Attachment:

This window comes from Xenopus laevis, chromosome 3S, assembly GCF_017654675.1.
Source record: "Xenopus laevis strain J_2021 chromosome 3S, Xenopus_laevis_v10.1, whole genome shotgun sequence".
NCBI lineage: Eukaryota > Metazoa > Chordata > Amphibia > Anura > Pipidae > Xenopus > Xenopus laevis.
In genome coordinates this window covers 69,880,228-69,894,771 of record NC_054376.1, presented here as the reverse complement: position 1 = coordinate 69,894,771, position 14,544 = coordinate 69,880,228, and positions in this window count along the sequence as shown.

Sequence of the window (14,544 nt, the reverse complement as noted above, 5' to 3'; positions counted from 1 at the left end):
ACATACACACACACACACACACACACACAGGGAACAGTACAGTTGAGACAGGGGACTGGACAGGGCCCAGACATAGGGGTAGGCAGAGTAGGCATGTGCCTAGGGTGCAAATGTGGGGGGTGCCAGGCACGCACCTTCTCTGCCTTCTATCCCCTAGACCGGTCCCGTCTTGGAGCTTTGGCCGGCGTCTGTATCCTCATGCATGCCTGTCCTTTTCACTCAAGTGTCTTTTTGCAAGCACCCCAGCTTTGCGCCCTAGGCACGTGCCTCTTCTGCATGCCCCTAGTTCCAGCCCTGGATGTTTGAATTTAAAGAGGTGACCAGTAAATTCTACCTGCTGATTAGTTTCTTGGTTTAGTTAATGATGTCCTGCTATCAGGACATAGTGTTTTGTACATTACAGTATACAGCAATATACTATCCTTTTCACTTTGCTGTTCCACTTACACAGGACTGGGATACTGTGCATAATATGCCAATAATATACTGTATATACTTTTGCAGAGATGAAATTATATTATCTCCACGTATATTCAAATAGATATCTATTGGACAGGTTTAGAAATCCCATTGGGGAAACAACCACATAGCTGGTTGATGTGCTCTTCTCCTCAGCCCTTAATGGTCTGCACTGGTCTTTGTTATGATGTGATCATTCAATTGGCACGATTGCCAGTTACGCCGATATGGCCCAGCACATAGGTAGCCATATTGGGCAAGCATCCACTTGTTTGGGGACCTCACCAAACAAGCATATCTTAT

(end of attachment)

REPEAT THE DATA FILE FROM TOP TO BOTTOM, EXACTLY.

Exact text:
This window comes from Xenopus laevis, chromosome 3S, assembly GCF_017654675.1.
Source record: "Xenopus laevis strain J_2021 chromosome 3S, Xenopus_laevis_v10.1, whole genome shotgun sequence".
NCBI lineage: Eukaryota > Metazoa > Chordata > Amphibia > Anura > Pipidae > Xenopus > Xenopus laevis.
In genome coordinates this window covers 69,880,228-69,894,771 of record NC_054376.1, presented here as the reverse complement: position 1 = coordinate 69,894,771, position 14,544 = coordinate 69,880,228, and positions in this window count along the sequence as shown.

Sequence of the window (14,544 nt, the reverse complement as noted above, 5' to 3'; positions counted from 1 at the left end):
ACATACACACACACACACACACACACACAGGGAACAGTACAGTTGAGACAGGGGACTGGACAGGGCCCAGACATAGGGGTAGGCAGAGTAGGCATGTGCCTAGGGTGCAAATGTGGGGGGTGCCAGGCACGCACCTTCTCTGCCTTCTATCCCCTAGACCGGTCCCGTCTTGGAGCTTTGGCCGGCGTCTGTATCCTCATGCATGCCTGTCCTTTTCACTCAAGTGTCTTTTTGCAAGCACCCCAGCTTTGCGCCCTAGGCACGTGCCTCTTCTGCATGCCCCTAGTTCCAGCCCTGGATGTTTGAATTTAAAGAGGTGACCAGTAAATTCTACCTGCTGATTAGTTTCTTGGTTTAGTTAATGATGTCCTGCTATCAGGACATAGTGTTTTGTACATTACAGTATACAGCAATATACTATCCTTTTCACTTTGCTGTTCCACTTACACAGGACTGGGATACTGTGCATAATATGCCAATAATATACTGTATATACTTTTGCAGAGATGAAATTATATTATCTCCACGTATATTCAAATAGATATCTATTGGACAGGTTTAGAAATCCCATTGGGGAAACAACCACATAGCTGGTTGATGTGCTCTTCTCCTCAGCCCTTAATGGTCTGCACTGGTCTTTGTTATGATGTGATCATTCAATTGGCACGATTGCCAGTTACGCCGATATGGCCCAGCACATAGGTAGCCATATTGGGCAAGCATCCACTTGTTTGGGGACCTCACCAAACAAGCATATCTTAT